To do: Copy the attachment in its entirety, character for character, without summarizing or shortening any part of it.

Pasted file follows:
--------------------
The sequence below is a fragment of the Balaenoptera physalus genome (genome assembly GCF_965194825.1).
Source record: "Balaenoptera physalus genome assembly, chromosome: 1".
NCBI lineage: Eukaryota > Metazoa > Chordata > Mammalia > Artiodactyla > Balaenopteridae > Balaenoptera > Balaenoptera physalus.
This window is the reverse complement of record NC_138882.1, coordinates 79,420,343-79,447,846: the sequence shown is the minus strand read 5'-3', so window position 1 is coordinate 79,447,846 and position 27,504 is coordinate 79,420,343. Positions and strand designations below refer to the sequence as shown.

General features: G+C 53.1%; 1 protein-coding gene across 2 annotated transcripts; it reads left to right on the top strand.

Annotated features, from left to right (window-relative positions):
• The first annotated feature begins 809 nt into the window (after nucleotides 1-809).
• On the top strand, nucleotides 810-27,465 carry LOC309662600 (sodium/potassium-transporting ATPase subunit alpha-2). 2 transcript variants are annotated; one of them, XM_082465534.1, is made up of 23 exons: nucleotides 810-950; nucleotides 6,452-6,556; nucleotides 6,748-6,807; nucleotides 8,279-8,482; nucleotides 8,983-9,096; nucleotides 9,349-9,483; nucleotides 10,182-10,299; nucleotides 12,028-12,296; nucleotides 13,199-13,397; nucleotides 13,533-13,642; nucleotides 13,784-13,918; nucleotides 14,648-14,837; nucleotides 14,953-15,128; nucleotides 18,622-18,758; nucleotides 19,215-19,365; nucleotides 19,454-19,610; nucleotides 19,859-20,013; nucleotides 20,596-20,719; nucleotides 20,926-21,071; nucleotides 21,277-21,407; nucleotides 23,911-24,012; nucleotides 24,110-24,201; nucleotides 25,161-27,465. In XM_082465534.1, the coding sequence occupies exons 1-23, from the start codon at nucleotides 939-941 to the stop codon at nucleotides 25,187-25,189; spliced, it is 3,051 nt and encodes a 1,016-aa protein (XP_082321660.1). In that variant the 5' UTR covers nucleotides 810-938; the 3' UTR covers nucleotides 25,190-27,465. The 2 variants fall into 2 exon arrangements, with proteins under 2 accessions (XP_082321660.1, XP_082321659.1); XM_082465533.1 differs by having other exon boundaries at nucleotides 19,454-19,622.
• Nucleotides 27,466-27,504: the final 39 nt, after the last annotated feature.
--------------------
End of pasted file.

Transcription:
The sequence below is a fragment of the Balaenoptera physalus genome (genome assembly GCF_965194825.1).
Source record: "Balaenoptera physalus genome assembly, chromosome: 1".
NCBI lineage: Eukaryota > Metazoa > Chordata > Mammalia > Artiodactyla > Balaenopteridae > Balaenoptera > Balaenoptera physalus.
This window is the reverse complement of record NC_138882.1, coordinates 79,420,343-79,447,846: the sequence shown is the minus strand read 5'-3', so window position 1 is coordinate 79,447,846 and position 27,504 is coordinate 79,420,343. Positions and strand designations below refer to the sequence as shown.

General features: G+C 53.1%; 1 protein-coding gene across 2 annotated transcripts; it reads left to right on the top strand.

Annotated features, from left to right (window-relative positions):
• The first annotated feature begins 809 nt into the window (after nucleotides 1-809).
• On the top strand, nucleotides 810-27,465 carry LOC309662600 (sodium/potassium-transporting ATPase subunit alpha-2). 2 transcript variants are annotated; one of them, XM_082465534.1, is made up of 23 exons: nucleotides 810-950; nucleotides 6,452-6,556; nucleotides 6,748-6,807; nucleotides 8,279-8,482; nucleotides 8,983-9,096; nucleotides 9,349-9,483; nucleotides 10,182-10,299; nucleotides 12,028-12,296; nucleotides 13,199-13,397; nucleotides 13,533-13,642; nucleotides 13,784-13,918; nucleotides 14,648-14,837; nucleotides 14,953-15,128; nucleotides 18,622-18,758; nucleotides 19,215-19,365; nucleotides 19,454-19,610; nucleotides 19,859-20,013; nucleotides 20,596-20,719; nucleotides 20,926-21,071; nucleotides 21,277-21,407; nucleotides 23,911-24,012; nucleotides 24,110-24,201; nucleotides 25,161-27,465. In XM_082465534.1, the coding sequence occupies exons 1-23, from the start codon at nucleotides 939-941 to the stop codon at nucleotides 25,187-25,189; spliced, it is 3,051 nt and encodes a 1,016-aa protein (XP_082321660.1). In that variant the 5' UTR covers nucleotides 810-938; the 3' UTR covers nucleotides 25,190-27,465. The 2 variants fall into 2 exon arrangements, with proteins under 2 accessions (XP_082321660.1, XP_082321659.1); XM_082465533.1 differs by having other exon boundaries at nucleotides 19,454-19,622.
• Nucleotides 27,466-27,504: the final 39 nt, after the last annotated feature.